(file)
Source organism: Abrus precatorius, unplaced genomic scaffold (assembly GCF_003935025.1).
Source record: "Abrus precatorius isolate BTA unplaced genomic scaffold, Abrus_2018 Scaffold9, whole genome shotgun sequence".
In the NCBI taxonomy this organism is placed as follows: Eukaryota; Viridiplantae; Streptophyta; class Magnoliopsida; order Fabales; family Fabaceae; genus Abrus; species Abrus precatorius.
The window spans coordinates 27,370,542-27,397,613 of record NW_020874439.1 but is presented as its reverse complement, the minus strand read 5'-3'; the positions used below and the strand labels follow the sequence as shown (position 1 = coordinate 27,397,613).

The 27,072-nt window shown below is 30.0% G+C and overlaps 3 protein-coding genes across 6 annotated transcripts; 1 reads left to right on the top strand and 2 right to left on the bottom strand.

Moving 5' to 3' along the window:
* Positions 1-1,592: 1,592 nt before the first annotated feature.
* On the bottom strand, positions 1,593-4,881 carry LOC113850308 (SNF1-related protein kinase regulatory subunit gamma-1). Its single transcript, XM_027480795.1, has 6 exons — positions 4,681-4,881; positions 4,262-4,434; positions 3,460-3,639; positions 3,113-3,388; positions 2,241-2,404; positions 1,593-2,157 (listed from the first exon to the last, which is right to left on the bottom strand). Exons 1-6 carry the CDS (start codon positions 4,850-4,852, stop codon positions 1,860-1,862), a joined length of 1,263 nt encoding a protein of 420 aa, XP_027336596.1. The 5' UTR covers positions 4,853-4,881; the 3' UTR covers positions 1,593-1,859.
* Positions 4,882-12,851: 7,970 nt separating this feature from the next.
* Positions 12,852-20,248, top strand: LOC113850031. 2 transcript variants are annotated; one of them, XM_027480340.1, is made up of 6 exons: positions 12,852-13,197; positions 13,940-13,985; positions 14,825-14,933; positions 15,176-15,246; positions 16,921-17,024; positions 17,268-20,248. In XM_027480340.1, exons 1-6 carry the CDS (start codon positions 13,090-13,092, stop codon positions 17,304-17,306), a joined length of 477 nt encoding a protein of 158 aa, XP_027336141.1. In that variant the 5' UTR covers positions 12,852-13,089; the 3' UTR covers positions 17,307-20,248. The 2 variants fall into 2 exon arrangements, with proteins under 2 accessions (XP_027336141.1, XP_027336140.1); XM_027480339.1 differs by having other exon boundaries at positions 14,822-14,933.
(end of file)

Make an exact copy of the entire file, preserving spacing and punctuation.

Source organism: Abrus precatorius, unplaced genomic scaffold (assembly GCF_003935025.1).
Source record: "Abrus precatorius isolate BTA unplaced genomic scaffold, Abrus_2018 Scaffold9, whole genome shotgun sequence".
In the NCBI taxonomy this organism is placed as follows: Eukaryota; Viridiplantae; Streptophyta; class Magnoliopsida; order Fabales; family Fabaceae; genus Abrus; species Abrus precatorius.
The window spans coordinates 27,370,542-27,397,613 of record NW_020874439.1 but is presented as its reverse complement, the minus strand read 5'-3'; the positions used below and the strand labels follow the sequence as shown (position 1 = coordinate 27,397,613).

The 27,072-nt window shown below is 30.0% G+C and overlaps 3 protein-coding genes across 6 annotated transcripts; 1 reads left to right on the top strand and 2 right to left on the bottom strand.

Moving 5' to 3' along the window:
* Positions 1-1,592: 1,592 nt before the first annotated feature.
* On the bottom strand, positions 1,593-4,881 carry LOC113850308 (SNF1-related protein kinase regulatory subunit gamma-1). Its single transcript, XM_027480795.1, has 6 exons — positions 4,681-4,881; positions 4,262-4,434; positions 3,460-3,639; positions 3,113-3,388; positions 2,241-2,404; positions 1,593-2,157 (listed from the first exon to the last, which is right to left on the bottom strand). Exons 1-6 carry the CDS (start codon positions 4,850-4,852, stop codon positions 1,860-1,862), a joined length of 1,263 nt encoding a protein of 420 aa, XP_027336596.1. The 5' UTR covers positions 4,853-4,881; the 3' UTR covers positions 1,593-1,859.
* Positions 4,882-12,851: 7,970 nt separating this feature from the next.
* Positions 12,852-20,248, top strand: LOC113850031. 2 transcript variants are annotated; one of them, XM_027480340.1, is made up of 6 exons: positions 12,852-13,197; positions 13,940-13,985; positions 14,825-14,933; positions 15,176-15,246; positions 16,921-17,024; positions 17,268-20,248. In XM_027480340.1, exons 1-6 carry the CDS (start codon positions 13,090-13,092, stop codon positions 17,304-17,306), a joined length of 477 nt encoding a protein of 158 aa, XP_027336141.1. In that variant the 5' UTR covers positions 12,852-13,089; the 3' UTR covers positions 17,307-20,248. The 2 variants fall into 2 exon arrangements, with proteins under 2 accessions (XP_027336141.1, XP_027336140.1); XM_027480339.1 differs by having other exon boundaries at positions 14,822-14,933.